Here are some of the best anti-inflammatory exercises—and the science behind them.
Inflammation is a word thrown around a lot — and with good reason. When inflammation is chronic (as opposed to acute), meaning it’s slow, cumulative, and lasts for months to years, it can affect your health in a variety of ways. First, chronic inflammation depletes your immune system, which can put you at risk for cardiovascular disease, cancer, type 2 diabetes, arthritis, and more.
Taking an active role in your health, trying to prioritize good sleep, keeping stress levels low, and eating anti-inflammatory foods can help prevent inflammation. It also has the potential to add years to your life. Another great way to reduce inflammation and boost your immune system: Get some good, old-fashioned exercise on a regular basis.
All acute exercise induces a low-grade inflammatory response, and then the body adapts, resulting in long-term anti-inflammatory adaptations. That’s why the healthier you are, the fewer markers of chronic inflammation.
A systematic review of research in Frontiers in Physiology backs this up, revealing that both moderate and vigorous exercise can elicit an inflammatory response. However, the study does note that “high-intensity exercise, especially during a shortened recovery period, can lead to persistent dysregulation of the immune system and increased susceptibility to disease. Think: intense HIIT classes) and some low-intensity, low-impact exercise (stretching, walking, light biking, etc.) is why it’s so important to alternate.
To reap the inflammatory benefits of exercise and start feeling better, try including one or all of these anti-inflammatory exercises in your fitness routine.
Honestly, walking is one of the best things you can do for your health. Not only is it free and available to nearly anyone, but the time spent walking offers many beneficial benefits, including boosting your energy, improving your memory, and eliminating stress you know it. It can also help relieve inflammation. It is now understood that the same chemicals released to regulate inflammation are also released during exercise, and that 20 minutes of jogging or power walking is enough to reap the inflammatory benefits of exercise. What’s more: Even just 20 minutes of moderate exercise on a treadmill, like brisk walking or jogging, reduces immune cells that produce TNF, a key to local and systemic inflammation, according to research in Brain, Behavior, and Immunity Regulators that also help improve the immune response.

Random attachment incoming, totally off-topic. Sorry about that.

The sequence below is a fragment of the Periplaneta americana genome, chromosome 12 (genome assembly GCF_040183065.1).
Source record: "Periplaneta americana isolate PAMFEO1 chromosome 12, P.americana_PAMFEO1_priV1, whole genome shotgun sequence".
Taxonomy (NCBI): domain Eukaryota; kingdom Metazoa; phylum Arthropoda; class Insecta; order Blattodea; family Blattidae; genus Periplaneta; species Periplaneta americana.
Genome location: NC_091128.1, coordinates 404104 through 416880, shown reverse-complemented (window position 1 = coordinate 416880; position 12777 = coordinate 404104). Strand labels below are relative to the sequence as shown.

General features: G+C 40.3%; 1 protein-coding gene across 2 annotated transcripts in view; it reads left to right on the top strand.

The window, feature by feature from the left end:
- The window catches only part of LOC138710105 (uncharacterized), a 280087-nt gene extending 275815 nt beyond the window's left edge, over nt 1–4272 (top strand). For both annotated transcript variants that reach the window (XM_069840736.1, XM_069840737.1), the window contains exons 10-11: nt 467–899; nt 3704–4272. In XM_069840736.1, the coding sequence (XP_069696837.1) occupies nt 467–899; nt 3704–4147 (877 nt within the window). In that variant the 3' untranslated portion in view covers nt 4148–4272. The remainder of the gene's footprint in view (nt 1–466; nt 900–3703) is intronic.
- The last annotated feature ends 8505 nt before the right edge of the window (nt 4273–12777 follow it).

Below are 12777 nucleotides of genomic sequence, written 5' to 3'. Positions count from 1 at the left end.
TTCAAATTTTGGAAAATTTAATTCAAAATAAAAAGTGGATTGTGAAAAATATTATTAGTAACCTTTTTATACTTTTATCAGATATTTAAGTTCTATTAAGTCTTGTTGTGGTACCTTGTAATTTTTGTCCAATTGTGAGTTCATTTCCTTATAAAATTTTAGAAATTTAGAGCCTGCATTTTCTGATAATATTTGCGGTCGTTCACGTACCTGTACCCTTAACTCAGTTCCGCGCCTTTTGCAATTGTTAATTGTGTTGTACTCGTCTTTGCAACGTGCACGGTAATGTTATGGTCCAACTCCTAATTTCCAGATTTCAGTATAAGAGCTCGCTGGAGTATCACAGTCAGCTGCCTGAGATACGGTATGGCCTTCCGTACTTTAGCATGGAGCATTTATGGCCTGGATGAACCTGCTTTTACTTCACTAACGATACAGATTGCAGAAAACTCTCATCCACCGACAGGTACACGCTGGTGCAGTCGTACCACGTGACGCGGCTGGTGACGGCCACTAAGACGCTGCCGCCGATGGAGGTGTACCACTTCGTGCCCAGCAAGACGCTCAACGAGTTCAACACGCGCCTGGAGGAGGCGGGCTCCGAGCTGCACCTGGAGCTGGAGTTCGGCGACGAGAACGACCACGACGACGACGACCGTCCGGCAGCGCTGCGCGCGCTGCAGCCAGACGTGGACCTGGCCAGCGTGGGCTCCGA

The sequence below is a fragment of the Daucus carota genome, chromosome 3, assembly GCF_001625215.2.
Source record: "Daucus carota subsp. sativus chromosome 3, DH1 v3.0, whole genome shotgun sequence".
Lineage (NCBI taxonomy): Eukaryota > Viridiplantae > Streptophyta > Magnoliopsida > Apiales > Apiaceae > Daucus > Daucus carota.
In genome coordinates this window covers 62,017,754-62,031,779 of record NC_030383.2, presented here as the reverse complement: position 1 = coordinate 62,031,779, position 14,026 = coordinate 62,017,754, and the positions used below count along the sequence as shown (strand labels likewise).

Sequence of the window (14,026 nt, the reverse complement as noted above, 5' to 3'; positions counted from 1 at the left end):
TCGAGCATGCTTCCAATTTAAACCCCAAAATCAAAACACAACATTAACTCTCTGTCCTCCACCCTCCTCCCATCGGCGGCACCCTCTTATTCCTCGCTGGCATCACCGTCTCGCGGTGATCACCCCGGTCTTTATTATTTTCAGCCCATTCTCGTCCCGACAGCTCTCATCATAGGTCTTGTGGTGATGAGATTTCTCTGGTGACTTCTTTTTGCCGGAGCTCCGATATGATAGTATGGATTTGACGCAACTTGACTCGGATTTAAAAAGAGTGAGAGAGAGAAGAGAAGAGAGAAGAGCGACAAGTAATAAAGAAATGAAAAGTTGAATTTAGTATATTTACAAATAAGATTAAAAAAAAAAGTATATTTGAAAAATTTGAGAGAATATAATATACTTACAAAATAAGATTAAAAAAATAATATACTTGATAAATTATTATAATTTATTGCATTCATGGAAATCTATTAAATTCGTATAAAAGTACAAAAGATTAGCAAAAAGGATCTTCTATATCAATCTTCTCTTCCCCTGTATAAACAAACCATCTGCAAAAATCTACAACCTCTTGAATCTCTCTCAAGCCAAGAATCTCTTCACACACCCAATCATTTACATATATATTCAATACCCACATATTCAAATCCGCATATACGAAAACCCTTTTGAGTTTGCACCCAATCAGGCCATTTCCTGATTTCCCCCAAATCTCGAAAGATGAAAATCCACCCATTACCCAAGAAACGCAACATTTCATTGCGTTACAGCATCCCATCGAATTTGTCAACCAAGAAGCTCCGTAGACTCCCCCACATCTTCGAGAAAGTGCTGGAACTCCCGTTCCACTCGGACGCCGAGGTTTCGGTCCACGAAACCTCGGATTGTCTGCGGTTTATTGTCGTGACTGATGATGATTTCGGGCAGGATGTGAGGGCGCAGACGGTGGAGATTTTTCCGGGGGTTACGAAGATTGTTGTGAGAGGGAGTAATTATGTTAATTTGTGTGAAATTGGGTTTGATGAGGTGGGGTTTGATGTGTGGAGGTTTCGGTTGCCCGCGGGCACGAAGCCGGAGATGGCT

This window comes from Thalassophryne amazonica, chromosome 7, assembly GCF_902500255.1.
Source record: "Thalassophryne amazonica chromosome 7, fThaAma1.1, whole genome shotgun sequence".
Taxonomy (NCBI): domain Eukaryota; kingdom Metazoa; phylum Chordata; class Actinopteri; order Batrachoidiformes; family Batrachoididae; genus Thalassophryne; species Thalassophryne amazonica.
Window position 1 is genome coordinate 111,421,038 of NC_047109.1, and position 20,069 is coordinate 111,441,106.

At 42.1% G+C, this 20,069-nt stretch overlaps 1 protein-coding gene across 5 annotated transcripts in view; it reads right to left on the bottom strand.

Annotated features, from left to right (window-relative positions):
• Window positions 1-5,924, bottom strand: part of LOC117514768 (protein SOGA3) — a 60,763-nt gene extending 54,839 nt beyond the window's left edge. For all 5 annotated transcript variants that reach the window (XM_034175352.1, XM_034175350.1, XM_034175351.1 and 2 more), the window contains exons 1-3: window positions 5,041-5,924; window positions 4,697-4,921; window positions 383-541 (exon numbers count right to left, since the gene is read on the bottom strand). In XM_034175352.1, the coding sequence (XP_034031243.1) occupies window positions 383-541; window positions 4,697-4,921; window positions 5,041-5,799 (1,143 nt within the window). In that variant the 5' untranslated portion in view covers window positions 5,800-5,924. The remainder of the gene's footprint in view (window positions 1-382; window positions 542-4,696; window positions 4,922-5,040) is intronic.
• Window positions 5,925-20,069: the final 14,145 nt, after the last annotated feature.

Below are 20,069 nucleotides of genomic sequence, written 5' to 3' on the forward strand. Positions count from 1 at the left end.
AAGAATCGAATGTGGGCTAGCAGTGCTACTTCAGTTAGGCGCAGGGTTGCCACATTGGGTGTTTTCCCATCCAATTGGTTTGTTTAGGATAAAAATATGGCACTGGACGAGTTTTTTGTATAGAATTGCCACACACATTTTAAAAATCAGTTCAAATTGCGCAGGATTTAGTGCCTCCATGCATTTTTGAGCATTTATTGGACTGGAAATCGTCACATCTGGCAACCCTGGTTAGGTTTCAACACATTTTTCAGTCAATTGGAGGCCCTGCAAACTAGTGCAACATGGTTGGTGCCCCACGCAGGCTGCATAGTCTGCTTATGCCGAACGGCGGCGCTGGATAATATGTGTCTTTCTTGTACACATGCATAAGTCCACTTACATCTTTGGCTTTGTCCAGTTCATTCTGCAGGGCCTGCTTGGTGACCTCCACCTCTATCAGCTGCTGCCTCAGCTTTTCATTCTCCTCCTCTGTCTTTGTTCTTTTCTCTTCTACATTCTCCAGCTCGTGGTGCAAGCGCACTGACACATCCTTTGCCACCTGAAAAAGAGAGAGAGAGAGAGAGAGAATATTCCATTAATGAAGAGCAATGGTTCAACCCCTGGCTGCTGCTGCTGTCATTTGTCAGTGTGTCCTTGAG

2. Strength training
Lifting weights, whether light or heavy, is key if you want to protect your body from inflammation and its long-lasting effects. Strength training evokes an anti-inflammatory response after exercise, a review of studies in the British Journal of Sports Medicine: Muscle-strengthening activity was associated with a 10% to 17% lower risk of all-cause mortality, cardiovascular disease, total cancer, diabetes, and lung cancer % related.
Yoga isn’t just about impressing your friends with a flawless crow pose (although that’s impressive! This movement practice invites us to tune our bodies so we can face and release our hidden underlying emotions, flexing May help reduce inflammation in several chronic conditions, including high blood pressure, chronic stress, cardiometabolic risk factors, and rheumatoid arthritis.
Yoga reduces inflammation not only by improving circulation and stabilizing breathing, but also by calming the mind and calming the nervous system, which can reduce stress-related eating triggers. To really reap the benefits, breathe consciously while practicing yoga. Breathing in through the nose helps activate the parasympathetic nervous system, which helps with stress regulation, which reduces inflammation in the body, and spinal twists and “legs on the wall” pose are recommended to help fight inflammation.
Looking for a whole new way to get your heart pumping while preventing inflammation? Jumping on a mini-trampoline or bouncing was very trendy a few years ago, but due to the pandemic and many celebrities doing it, there has been a resurgence — probably because of the many benefits. For starters, low-impact, high-aerobic, anti-inflammatory exercise is more effective than running, according to research in the Journal of Applied Physiology. Thus, we are removing toxins from the body while reducing inflammation. Rebound has also been found to increase bone density, improve balance, and reduce pain severity.